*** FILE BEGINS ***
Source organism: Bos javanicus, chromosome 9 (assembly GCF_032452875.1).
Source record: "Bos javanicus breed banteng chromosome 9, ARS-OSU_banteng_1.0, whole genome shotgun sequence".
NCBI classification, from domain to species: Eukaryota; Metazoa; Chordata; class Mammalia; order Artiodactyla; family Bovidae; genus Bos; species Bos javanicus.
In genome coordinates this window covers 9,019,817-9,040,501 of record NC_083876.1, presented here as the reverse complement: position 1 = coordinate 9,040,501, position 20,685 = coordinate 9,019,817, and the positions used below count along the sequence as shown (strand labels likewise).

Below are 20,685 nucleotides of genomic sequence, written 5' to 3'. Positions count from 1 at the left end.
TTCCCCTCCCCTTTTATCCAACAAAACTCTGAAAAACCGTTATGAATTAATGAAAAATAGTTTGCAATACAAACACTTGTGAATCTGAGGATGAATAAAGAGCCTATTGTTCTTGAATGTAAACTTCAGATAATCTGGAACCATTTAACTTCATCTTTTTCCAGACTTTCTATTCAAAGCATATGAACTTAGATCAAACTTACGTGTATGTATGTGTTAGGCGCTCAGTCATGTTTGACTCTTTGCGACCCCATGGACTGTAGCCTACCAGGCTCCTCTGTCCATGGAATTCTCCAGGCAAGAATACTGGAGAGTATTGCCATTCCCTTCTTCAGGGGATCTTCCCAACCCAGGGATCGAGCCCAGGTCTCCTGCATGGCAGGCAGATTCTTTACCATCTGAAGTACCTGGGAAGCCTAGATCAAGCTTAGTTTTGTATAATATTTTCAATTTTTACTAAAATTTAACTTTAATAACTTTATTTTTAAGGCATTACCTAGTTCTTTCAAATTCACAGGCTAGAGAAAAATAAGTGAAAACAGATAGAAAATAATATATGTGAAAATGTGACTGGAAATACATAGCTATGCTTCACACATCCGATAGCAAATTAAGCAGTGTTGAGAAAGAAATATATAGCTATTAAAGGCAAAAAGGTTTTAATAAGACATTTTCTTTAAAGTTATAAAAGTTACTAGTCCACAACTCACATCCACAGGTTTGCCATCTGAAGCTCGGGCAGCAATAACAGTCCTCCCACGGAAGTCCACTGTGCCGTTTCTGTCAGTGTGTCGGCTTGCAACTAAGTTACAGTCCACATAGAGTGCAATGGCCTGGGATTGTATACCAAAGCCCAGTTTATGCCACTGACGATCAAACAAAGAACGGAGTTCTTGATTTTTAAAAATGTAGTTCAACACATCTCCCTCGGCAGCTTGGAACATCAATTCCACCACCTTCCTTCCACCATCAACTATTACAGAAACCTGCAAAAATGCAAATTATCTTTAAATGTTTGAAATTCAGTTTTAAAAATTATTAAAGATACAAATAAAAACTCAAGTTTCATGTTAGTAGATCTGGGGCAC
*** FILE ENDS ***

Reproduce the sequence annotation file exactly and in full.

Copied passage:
Source organism: Bos javanicus, chromosome 9 (assembly GCF_032452875.1).
Source record: "Bos javanicus breed banteng chromosome 9, ARS-OSU_banteng_1.0, whole genome shotgun sequence".
NCBI classification, from domain to species: Eukaryota; Metazoa; Chordata; class Mammalia; order Artiodactyla; family Bovidae; genus Bos; species Bos javanicus.
In genome coordinates this window covers 9,019,817-9,040,501 of record NC_083876.1, presented here as the reverse complement: position 1 = coordinate 9,040,501, position 20,685 = coordinate 9,019,817, and the positions used below count along the sequence as shown (strand labels likewise).

Below are 20,685 nucleotides of genomic sequence, written 5' to 3'. Positions count from 1 at the left end.
TTCCCCTCCCCTTTTATCCAACAAAACTCTGAAAAACCGTTATGAATTAATGAAAAATAGTTTGCAATACAAACACTTGTGAATCTGAGGATGAATAAAGAGCCTATTGTTCTTGAATGTAAACTTCAGATAATCTGGAACCATTTAACTTCATCTTTTTCCAGACTTTCTATTCAAAGCATATGAACTTAGATCAAACTTACGTGTATGTATGTGTTAGGCGCTCAGTCATGTTTGACTCTTTGCGACCCCATGGACTGTAGCCTACCAGGCTCCTCTGTCCATGGAATTCTCCAGGCAAGAATACTGGAGAGTATTGCCATTCCCTTCTTCAGGGGATCTTCCCAACCCAGGGATCGAGCCCAGGTCTCCTGCATGGCAGGCAGATTCTTTACCATCTGAAGTACCTGGGAAGCCTAGATCAAGCTTAGTTTTGTATAATATTTTCAATTTTTACTAAAATTTAACTTTAATAACTTTATTTTTAAGGCATTACCTAGTTCTTTCAAATTCACAGGCTAGAGAAAAATAAGTGAAAACAGATAGAAAATAATATATGTGAAAATGTGACTGGAAATACATAGCTATGCTTCACACATCCGATAGCAAATTAAGCAGTGTTGAGAAAGAAATATATAGCTATTAAAGGCAAAAAGGTTTTAATAAGACATTTTCTTTAAAGTTATAAAAGTTACTAGTCCACAACTCACATCCACAGGTTTGCCATCTGAAGCTCGGGCAGCAATAACAGTCCTCCCACGGAAGTCCACTGTGCCGTTTCTGTCAGTGTGTCGGCTTGCAACTAAGTTACAGTCCACATAGAGTGCAATGGCCTGGGATTGTATACCAAAGCCCAGTTTATGCCACTGACGATCAAACAAAGAACGGAGTTCTTGATTTTTAAAAATGTAGTTCAACACATCTCCCTCGGCAGCTTGGAACATCAATTCCACCACCTTCCTTCCACCATCAACTATTACAGAAACCTGCAAAAATGCAAATTATCTTTAAATGTTTGAAATTCAGTTTTAAAAATTATTAAAGATACAAATAAAAACTCAAGTTTCATGTTAGTAGATCTGGGGCAC